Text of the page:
TLDR: “GDP percentage growth is slowing down” emphatically does not mean that “the rate at which human lives are improving” is slowing down, even under the assumption that GDP is all that matters for human wellbeing. Percentage growth slowdowns are even consistent with wellbeing growth accelerating.
1. Here’s one perspective. The average percentage growth rate of GDP per capita in the US has fallen nearly monotonically by decade: From 2.8% in the 1960s to 0.8% in the 2000s, before rebounding to 2.5% in the recovery years of the 2010s. Pretty depressing! The growth rate is mostly slowing down.
2. Here’s another perspective. The average dollar growth rate of GDP per capita in the US has risen nearly monotonically by decade, excepting the depression years of the 2000s: From $592 in growth per year in the 1960s to $852 in the 2010s. Pretty good! The growth rate is speeding up.
3. Why should we privilege the percentage growth rate metric over the dollar metric? In contemporary discussions of our “productivity slowdown” and “great stagnation”, or debates on “how to speed up growth”, inevitably the first chart with percentage growth is shown.
I can’t eat 3 percent GDP growth; but 850 dollars in cash, I certainly know what to do with that. Does that mean that we should say “growth”, quote unquote, is not slowing down?
This isn’t a trick question: we should not in fact attach so much importance and status to percentage growth rates. But dollar terms isn’t the right metric either.
Ultimately, what we care about is welfare: how happy are people. And in that case, the relevant comparison has to use a cardinal measure of utility: how fast is utility growing?
We’re going to need to do a bit of math to go further.
Say that – just to make the point as clear as possible – utility is only a function of GDP: higher GDP means more happiness. (Thinking of utility as depending on other factors – which it definitely does! – only strengthens the point.)
Also suppose that GDP is growing at a constant rate g:
y(t+1) = y(t) * exp(g)
If utility is log of GDP, U(t)=ln[y(t)], then percentage change in GDP exactly equals growth in welfare:
U(t+1) - U(t)
= ln[y(t+1)] - ln[y(t)] = ln[y(t+1)/y(t)] = ln[exp(g)]
= g
Thus, under log utility, we have a direct justification for caring about percentage growth: it is exactly informative of how fast welfare is growing.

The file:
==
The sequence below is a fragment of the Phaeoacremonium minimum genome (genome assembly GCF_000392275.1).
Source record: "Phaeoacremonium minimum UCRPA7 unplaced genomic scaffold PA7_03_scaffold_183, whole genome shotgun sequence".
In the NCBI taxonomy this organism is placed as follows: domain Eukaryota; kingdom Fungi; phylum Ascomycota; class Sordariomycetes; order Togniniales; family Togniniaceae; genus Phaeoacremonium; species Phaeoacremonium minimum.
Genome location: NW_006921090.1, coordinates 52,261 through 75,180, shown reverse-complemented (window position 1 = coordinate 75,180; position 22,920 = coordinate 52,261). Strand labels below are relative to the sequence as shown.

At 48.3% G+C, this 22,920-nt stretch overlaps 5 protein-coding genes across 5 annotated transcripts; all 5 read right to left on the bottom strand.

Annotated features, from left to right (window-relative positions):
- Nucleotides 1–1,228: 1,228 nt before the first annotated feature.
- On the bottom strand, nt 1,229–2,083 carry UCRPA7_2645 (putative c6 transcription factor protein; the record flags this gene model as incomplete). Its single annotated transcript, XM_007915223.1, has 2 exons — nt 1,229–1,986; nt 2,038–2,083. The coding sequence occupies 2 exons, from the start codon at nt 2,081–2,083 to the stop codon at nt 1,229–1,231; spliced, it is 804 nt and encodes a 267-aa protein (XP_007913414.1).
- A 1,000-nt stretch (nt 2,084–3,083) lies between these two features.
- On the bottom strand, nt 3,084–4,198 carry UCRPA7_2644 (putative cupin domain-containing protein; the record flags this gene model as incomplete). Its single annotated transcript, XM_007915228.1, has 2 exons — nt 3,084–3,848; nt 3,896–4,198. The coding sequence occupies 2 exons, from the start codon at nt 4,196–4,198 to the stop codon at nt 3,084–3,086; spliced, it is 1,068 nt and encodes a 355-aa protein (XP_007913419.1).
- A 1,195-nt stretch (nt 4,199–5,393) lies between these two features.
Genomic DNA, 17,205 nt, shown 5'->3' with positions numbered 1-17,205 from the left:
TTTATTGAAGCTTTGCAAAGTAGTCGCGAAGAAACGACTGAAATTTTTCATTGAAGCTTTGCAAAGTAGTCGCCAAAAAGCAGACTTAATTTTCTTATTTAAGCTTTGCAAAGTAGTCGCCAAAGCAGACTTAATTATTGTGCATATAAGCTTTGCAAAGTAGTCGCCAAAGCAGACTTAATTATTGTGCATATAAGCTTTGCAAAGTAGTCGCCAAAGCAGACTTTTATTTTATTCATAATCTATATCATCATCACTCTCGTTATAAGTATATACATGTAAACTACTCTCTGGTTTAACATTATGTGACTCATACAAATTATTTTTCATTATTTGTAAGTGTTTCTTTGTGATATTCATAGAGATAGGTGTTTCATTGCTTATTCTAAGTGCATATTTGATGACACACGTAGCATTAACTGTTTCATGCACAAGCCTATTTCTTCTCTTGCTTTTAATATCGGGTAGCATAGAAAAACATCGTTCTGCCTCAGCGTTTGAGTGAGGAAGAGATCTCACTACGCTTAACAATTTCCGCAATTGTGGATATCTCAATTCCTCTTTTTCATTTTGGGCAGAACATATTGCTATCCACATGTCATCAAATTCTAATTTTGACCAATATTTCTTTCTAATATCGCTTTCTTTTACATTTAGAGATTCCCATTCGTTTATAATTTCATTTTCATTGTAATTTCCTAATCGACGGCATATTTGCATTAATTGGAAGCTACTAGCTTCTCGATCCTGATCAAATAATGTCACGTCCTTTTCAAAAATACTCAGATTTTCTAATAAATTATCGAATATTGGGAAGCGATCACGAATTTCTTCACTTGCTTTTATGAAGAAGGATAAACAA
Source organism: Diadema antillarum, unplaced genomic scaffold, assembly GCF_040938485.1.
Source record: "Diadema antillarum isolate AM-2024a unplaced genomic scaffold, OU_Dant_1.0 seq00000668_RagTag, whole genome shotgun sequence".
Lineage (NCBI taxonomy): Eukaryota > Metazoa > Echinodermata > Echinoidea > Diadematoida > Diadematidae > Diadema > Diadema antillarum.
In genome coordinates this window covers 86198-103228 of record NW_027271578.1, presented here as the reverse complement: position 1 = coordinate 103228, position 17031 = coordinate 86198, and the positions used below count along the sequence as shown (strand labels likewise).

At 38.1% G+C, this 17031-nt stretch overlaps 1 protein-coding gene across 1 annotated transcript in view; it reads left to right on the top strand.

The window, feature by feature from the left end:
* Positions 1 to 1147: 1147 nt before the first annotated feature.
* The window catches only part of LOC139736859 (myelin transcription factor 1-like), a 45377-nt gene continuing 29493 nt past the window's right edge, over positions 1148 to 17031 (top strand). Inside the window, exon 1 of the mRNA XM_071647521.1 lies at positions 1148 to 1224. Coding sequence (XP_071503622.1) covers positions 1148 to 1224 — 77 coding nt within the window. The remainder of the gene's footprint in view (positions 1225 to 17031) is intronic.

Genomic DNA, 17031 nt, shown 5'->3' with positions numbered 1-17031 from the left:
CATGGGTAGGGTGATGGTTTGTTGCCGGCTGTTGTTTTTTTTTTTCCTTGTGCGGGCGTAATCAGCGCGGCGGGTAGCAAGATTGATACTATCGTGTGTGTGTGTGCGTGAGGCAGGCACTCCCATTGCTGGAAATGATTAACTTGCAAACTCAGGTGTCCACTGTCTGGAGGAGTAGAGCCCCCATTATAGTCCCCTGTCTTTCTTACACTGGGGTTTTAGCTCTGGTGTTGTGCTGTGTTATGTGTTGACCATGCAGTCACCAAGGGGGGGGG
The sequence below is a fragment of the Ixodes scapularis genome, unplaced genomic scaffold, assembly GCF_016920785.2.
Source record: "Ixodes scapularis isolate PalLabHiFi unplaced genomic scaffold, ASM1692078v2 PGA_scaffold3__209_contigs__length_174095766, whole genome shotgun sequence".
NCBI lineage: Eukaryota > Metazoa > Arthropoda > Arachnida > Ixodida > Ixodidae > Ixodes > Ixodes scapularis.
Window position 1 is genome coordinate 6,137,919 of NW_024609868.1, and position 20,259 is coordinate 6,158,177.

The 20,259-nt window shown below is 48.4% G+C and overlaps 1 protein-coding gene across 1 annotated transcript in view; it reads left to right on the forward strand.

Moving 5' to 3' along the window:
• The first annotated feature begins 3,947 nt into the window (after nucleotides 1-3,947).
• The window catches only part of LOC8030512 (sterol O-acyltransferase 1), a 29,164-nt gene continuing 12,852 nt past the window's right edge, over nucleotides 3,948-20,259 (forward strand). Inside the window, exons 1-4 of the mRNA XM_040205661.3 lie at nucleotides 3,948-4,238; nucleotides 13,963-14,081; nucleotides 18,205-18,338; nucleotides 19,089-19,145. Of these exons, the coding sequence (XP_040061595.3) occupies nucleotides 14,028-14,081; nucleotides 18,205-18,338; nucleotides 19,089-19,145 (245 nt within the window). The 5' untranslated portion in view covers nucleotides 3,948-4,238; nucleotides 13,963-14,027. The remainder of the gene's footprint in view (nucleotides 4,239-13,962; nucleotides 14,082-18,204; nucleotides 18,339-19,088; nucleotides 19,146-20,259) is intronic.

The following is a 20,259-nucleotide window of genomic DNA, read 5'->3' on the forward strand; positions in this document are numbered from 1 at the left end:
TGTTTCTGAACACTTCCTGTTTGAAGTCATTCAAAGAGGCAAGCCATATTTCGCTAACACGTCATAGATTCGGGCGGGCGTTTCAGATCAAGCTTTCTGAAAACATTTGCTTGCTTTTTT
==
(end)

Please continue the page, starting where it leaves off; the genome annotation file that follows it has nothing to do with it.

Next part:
Log utility is a very specific, knife-edge functional form, though!
More generally, think of the graph of ln(y): it’s upward sloping, at a diminishing rate – it’s curved. That is: there is diminishing marginal utility from higher GDP. (Diminishing marginal utility rules everything.)
Here’s the key question for any non-log utility function: How quickly does marginal utility diminish? Or graphically, how curved is the function (in GDP space)? More curved than log, or less curved than log?
For example, consider the frequently-used CRRA utility function. If the CRRA coefficient is less than 1, then the utility function is less curved than log – marginal utility diminishes slowly. Vice versa for a coefficient greater than 1. (With a coefficient equal to 1 the function becomes log).
You can see visually what I mean by more-or-less curved here: where “more curved” is CRRA with coefficient of 2, and “less curved” with a coefficient of 0.5.
The gray line – a “less curved” utility function – is closer to being linear than the other two “more curved” lines.
Here’s the resulting kernel of insight from thinking about more vs. less curved:
1. If the utility function is “more curved” than log – and marginal utility thus diminishes faster – then welfare grows slower than g. That is: if utility is more curved than log, then we need accelerating percentage growth in GDP just to maintain the same growth rate in well-being.
2. If the utility function is “less curved” than log – and marginal utility thus diminishes slower – then welfare grows faster than g. That is: if utility is less curved than log, then decelerating percentage growth in GDP can even be consistent with accelerating levels of welfare.
(In the extreme case when utility is not curved at all – when utility is linear – that is precisely when the dollar metric for growth is the right metric.)
The intuition for these points comes exactly from diminishing marginal utility: with log utility and constant percentage GDP growth, we saw that welfare growth is constant. If marginal utility diminishes faster than log, then the level of utility is of course growing slower; and vice versa.
The next figure shows this. Constant GDP growth leads to constant welfare gains under log, as time passes; accelerating welfare gains under “less curved”; and decelerating gains under “more curved”.
TLDR: “GDP percentage growth is slowing down” emphatically does not mean that “the rate at which human lives are improving” is slowing down, even under the assumption that GDP is all that matters for human wellbeing. Percentage growth slowdowns are even consistent with wellbeing growth accelerating.
Finally, to translate all this to academic-ese: even a balanced growth path model, like the semi-endogenous growth model, can have ever-accelerating welfare growth; it just depends on the utility function.
(PS: The vast majority of models of economic growth are built around functional forms that result in constant percentage growth in key variables in the long run. Thus from a modeling perspective, you may also be interested in GDP percentage growth as a test of how well these assumptions fit the data: is it constant in the long run, or not.)